I couldn’t wait to dive into this book. I had only read a small synopsis sent by the publicist before I started reading. I knew the man in the story was paralyzed but didn’t really give it more than a passing thought until I read about his injury. His damage to his spine was in the C5-6 area, the exact same place as my injury. He is confined to a wheelchair with very little movement. This could have been me. I was lucky to have paralysis only claim one side of my body. This did give me pause but I continued reading. Will Traynor went through the same feelings and doubt and uncertainty that I did and still sometimes have. But he did do something I could never do. He decided to have 6 months with his family and then he would end his life at a assisted suicide clinic in Switzerland. Lou will do anything to get him to change his mind. To say this book affected me deeply in an understatement.
Jojo Moyes has written a brilliant story that was well researched. She incorporates spinal injury online support groups to help Lou understand what Will is going through. From experience I know the snippets in the book are credible. She has included a caregiver that takes care of the more personal and medical needs for Will so that Lou is more of a friend or companion at least at first.
She has also created a wonderful cast of supporting characters. Lou’s lower class family, working hard every day to try to keep up. Her sister, the family favorite, with her own personal battles. Lou’s boyfriend who has suddenly become a fitness guru. Then there is Will’s family. Upper middle class with a huge house and plenty of money. But even with their son’s disability aside, were they ever happy? I truly enjoyed the chapters when other characters took over and gave their perspective. We were able to get a deeper vision of their thoughts and impressions of their lives as well as their feelings about Lou and Will.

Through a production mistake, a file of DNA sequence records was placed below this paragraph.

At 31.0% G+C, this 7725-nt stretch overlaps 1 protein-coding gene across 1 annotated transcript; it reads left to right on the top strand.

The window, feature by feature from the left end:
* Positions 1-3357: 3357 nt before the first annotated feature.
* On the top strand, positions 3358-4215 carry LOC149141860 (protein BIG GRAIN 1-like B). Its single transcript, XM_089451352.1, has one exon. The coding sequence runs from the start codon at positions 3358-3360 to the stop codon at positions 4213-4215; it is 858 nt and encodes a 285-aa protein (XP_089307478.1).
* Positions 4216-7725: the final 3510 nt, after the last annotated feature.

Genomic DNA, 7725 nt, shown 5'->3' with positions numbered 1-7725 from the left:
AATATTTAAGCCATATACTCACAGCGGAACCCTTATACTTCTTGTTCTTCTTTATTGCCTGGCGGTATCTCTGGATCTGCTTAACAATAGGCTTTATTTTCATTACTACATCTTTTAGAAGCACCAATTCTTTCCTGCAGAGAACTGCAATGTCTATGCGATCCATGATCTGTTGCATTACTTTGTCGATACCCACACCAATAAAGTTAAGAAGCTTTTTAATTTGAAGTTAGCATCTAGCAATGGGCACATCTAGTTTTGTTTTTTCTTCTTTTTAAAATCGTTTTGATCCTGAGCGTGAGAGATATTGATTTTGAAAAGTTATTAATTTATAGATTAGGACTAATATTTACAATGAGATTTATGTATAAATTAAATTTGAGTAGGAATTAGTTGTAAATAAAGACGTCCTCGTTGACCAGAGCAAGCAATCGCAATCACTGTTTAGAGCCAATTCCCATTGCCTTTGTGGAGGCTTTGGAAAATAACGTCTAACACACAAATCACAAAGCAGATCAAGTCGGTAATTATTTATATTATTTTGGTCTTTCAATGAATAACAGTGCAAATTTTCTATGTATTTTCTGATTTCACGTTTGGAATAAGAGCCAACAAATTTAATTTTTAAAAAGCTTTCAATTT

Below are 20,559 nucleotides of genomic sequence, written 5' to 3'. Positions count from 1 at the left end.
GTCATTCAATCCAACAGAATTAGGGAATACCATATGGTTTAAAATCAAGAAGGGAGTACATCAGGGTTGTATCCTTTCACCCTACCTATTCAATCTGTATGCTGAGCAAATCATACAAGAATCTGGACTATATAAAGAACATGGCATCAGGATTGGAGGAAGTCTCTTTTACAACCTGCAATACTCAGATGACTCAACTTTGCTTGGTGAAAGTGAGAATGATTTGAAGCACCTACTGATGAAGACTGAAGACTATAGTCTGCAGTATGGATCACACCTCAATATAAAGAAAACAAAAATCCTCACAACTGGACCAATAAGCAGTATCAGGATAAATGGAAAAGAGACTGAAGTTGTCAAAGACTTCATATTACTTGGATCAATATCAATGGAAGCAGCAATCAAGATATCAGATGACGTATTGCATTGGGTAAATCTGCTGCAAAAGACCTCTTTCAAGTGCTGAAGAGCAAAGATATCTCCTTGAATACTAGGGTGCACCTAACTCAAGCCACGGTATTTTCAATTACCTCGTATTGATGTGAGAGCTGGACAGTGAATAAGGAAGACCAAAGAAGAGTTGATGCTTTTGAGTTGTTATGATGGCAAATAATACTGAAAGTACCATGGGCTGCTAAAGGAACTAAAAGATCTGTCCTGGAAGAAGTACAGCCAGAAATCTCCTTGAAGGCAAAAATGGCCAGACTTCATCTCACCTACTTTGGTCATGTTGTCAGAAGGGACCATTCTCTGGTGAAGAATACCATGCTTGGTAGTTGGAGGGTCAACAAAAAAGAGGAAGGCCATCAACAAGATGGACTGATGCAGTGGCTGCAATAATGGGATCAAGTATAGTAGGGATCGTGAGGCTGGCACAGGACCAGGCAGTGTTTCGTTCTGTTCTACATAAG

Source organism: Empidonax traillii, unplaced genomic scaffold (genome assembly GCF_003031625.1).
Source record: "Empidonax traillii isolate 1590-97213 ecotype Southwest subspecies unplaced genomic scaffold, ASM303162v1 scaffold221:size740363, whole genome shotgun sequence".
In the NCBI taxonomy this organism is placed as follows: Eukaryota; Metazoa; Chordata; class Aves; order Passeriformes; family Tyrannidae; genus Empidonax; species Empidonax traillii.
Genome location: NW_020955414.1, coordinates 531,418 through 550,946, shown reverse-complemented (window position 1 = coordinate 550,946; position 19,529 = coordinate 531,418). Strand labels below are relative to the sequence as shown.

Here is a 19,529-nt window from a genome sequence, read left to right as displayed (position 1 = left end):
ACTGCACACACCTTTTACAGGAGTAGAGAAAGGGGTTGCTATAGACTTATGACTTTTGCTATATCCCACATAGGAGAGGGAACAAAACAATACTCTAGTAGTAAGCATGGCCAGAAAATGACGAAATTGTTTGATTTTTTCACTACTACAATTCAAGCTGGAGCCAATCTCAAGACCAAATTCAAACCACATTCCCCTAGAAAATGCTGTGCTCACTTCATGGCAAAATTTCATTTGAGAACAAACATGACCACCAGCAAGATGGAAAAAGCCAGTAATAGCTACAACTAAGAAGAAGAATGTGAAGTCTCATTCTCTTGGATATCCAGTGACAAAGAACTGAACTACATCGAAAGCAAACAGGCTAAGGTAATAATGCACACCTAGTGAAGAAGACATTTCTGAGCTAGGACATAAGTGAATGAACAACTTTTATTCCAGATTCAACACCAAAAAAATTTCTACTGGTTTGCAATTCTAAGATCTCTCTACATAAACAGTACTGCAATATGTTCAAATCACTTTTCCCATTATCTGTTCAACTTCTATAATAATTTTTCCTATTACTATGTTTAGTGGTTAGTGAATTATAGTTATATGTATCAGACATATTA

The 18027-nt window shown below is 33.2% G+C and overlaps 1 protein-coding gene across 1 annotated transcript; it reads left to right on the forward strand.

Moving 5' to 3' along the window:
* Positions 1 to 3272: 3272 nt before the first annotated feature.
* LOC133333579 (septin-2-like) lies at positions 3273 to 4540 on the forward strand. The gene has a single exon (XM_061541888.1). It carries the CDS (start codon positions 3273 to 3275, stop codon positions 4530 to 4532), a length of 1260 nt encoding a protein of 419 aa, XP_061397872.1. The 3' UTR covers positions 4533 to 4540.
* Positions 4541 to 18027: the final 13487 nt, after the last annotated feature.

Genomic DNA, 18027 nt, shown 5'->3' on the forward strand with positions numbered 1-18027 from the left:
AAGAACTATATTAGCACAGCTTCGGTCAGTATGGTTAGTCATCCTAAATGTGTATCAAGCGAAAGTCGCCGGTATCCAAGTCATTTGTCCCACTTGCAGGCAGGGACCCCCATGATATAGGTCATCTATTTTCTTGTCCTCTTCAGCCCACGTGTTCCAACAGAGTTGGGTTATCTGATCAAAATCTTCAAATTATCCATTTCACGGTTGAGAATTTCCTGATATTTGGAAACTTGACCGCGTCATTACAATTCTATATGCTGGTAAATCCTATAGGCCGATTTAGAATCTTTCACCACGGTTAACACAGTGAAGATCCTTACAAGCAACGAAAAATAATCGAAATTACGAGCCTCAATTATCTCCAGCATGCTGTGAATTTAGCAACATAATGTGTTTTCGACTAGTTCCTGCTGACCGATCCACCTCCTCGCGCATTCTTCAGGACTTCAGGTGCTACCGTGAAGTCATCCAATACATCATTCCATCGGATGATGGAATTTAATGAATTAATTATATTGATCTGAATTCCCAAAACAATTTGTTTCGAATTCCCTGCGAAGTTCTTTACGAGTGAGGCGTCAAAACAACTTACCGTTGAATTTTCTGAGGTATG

This was not a book that I could rush through but I feel that is because of my personal issues with the story. I found myself setting the book aside because some parts were so powerful or when I found myself actually crying so much the words were blurred. It is not your run of the mill love story. Feelings grew in ways that I didn’t even imagine. I don’t want to ruin the end for anyone but I was truly hoping for a different outcome. I understood, but as a person who has actually looked death in the eye and came back, life is just too precious to me.
An intense story, I highly recommend you have a box of tissues handy.
Q & A with JOJO MOYES,
Tell us a little about where your ideas for your characters and their stories come from.
They come from all over the place. It’s often a snippet of conversation or a news story that just lodges in my head and won’t go away. Sometimes I get an idea for a character too, and then unconsciously start knitting them together. Me Before You is the most “high concept” book I’ve ever written—in that I could describe it in two sentences. But most of them are a lot more organic and just contain lots of ideas and things that I’ve pulled together. With this book I think the issue of quality of life was probably to the front of my mind as I had two relatives who were facing life in care homes, and I know that in one case she would probably have chosen any alternative to that existence.
Which of the characters in Me Before You do you identify with the most?
Well, there’s definitely a bit of Lou in there. I did have a pair of stripy tights that I loved as a child! I think you have to identify with all your characters to some extent, or they just don’t come off the page properly. But I also identify with Camilla a bit. As a mother I can’t imagine the choice she has to make, and I could imagine in those circumstances you would just shut down a bit emotionally.